Speaker 1: There's support there as well. We have a private Facebook community where I am in the group regularly and I also have an experienced Doula who is the community manager of the group, so she's there as well. The course is affordable. It's $147 and I made it that price for a reason. It's a lot less than many childbirth education classes. And I did that because I wanted it to be accessible for most women. And speaking of access, you get lifetime access to The Birth Preparation Course, so you buy it once and you have it for every future pregnancy.
: So the first reason I want you to enroll in The Birth Preparation Course is because quite simply it is a great course and great childbirth education. Now, the second reason I want you to enroll in The Birth Preparation Course is that enrollment in the course helps support some of the other things that I do. I love giving you information for pregnancy and birth through this podcast and my free mini course on how to make a birth plan and my website where I have downloadable tip sheets. But I gotta be honest. These things cost money. I have things like podcast and website hosting fees, webinar software, lots of other little things that go into providing you high quality information. And enrollment in The Birth Preparation Course again is how I'm able to help support those things and bring those things to you and I want to be able to continue to do that for you in the high quality way that you deserve.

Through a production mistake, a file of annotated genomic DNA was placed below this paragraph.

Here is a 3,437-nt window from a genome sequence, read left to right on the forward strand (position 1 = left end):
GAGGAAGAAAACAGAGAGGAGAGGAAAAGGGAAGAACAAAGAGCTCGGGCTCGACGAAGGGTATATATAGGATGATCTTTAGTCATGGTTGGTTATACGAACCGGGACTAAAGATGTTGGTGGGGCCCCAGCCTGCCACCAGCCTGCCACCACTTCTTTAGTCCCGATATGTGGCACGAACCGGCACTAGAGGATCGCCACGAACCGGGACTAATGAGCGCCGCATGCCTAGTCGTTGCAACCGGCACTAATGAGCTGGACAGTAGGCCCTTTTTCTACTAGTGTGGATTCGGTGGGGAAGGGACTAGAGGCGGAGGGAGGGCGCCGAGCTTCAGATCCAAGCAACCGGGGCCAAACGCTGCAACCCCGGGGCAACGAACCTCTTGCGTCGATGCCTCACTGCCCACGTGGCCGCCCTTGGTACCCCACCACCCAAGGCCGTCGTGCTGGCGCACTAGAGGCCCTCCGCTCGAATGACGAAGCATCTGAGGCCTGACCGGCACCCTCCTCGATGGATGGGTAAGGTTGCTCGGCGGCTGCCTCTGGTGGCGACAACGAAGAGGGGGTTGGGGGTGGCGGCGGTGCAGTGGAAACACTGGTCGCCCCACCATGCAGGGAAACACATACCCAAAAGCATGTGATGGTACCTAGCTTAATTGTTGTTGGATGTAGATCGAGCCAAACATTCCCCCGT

: And then the third reason to enroll in the birth preparation course is that by doing so you are supporting organizations that help pregnant women. For every 100 women who enroll in The Birth Preparation Course, I'll donate $1,000 to an organization that helps support pregnant women. I have a couple of organizations in mind that I like to support, but of course I want to also support organizations that you know that help pregnant women as well. So to enroll in The Birth Preparation Course, go to www.ncrcoaching.com/enroll or go to my main website www.ncrcoaching.com and just navigate to it there. Again, it's a great childbirth education course. It helps me do some of the other things like the podcast and the free webinar and my website, and you will be supporting other organizations that help pregnant women.